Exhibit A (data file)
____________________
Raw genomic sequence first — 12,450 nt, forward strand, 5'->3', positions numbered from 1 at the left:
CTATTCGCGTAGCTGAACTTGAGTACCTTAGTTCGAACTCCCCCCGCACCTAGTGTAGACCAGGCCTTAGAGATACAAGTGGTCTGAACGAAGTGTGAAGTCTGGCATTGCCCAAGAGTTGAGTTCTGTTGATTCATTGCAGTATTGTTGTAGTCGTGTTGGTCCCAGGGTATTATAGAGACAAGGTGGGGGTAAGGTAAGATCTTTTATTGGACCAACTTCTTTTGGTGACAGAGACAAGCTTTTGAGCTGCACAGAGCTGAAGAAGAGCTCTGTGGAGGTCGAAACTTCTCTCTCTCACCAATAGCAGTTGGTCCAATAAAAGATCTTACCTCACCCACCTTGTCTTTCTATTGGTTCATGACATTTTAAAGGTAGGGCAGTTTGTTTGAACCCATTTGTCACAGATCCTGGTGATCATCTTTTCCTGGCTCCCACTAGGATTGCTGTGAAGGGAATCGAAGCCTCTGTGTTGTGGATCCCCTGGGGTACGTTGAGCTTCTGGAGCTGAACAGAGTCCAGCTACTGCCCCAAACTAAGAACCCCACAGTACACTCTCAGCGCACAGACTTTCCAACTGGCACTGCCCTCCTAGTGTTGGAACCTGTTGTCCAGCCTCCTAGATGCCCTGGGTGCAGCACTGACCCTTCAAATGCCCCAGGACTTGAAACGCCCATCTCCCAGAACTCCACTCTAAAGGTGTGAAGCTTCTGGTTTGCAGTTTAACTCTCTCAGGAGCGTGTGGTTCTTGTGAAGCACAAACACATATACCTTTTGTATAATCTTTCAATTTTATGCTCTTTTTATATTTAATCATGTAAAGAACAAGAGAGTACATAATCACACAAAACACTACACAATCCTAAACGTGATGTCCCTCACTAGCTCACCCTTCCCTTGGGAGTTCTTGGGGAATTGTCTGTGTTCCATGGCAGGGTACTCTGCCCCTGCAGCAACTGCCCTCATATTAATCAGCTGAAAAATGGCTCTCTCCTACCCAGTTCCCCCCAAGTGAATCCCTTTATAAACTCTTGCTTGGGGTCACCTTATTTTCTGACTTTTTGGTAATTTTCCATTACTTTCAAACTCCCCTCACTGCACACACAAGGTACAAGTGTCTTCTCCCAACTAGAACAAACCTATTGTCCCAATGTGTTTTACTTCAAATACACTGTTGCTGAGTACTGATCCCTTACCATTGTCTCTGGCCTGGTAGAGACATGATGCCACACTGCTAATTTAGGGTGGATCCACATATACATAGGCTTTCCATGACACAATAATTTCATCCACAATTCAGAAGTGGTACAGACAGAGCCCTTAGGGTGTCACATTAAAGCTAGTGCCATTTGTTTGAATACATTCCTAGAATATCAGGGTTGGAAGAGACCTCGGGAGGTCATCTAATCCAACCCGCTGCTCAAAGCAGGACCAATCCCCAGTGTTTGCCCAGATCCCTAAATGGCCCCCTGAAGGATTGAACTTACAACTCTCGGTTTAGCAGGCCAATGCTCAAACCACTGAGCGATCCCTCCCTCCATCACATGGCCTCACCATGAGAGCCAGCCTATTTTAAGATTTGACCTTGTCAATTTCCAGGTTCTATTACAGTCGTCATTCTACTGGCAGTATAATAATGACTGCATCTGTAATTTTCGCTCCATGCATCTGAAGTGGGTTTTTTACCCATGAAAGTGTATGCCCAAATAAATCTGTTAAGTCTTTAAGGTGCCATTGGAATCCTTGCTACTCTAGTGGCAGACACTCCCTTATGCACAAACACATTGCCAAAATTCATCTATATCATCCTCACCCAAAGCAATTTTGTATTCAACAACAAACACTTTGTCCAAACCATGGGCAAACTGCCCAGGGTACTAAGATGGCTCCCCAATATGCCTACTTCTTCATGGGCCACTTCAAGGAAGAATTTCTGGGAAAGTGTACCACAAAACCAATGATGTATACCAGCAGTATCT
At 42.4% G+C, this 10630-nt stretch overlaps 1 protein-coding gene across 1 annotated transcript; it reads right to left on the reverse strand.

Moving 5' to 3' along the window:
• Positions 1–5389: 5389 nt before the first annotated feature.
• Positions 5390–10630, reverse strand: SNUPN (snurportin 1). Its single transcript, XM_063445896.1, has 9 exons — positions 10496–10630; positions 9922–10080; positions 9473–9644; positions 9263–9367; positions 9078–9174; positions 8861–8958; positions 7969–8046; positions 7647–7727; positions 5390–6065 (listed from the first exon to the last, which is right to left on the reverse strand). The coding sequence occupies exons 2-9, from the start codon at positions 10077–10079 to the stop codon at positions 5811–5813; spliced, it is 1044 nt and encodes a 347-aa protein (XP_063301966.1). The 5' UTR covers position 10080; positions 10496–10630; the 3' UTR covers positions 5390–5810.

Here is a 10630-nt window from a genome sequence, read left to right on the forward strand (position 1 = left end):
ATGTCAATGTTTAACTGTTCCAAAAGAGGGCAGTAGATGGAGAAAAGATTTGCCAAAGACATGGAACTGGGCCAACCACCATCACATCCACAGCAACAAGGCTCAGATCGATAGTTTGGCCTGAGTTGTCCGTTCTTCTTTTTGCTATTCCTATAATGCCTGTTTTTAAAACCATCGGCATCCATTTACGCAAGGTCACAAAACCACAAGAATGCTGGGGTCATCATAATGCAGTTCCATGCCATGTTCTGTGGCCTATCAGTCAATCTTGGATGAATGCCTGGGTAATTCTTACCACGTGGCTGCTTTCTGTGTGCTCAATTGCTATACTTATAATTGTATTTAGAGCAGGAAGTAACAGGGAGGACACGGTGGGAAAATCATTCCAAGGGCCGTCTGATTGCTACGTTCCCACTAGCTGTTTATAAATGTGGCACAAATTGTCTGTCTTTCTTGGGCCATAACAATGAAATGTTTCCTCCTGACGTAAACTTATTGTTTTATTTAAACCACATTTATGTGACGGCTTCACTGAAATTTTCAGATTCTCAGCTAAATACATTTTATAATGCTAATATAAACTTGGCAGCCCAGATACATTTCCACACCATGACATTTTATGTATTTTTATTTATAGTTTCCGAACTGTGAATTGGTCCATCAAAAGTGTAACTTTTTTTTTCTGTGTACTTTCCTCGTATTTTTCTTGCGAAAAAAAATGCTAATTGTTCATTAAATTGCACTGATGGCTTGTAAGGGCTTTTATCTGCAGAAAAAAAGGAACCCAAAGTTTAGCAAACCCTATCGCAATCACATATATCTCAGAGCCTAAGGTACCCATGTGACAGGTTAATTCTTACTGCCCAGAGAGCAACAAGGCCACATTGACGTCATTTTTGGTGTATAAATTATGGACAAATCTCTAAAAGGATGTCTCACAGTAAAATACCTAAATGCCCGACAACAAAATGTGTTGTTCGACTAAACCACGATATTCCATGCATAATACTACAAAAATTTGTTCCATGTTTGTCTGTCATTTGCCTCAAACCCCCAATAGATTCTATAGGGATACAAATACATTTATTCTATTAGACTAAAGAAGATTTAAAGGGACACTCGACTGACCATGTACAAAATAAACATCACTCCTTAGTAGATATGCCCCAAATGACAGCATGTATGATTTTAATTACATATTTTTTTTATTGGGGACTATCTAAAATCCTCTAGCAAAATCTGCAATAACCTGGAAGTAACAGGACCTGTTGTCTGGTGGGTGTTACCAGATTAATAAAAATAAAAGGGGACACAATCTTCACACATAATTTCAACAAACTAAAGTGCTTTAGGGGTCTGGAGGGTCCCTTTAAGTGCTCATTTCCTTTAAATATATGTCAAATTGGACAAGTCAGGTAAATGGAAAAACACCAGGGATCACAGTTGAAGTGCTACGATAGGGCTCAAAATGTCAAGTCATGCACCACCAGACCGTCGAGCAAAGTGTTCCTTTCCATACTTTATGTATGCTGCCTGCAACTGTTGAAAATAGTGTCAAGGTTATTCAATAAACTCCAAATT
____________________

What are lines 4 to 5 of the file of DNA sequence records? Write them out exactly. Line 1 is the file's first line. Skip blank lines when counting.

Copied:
Moving 5' to 3' along the window:
• Positions 1–5389: 5389 nt before the first annotated feature.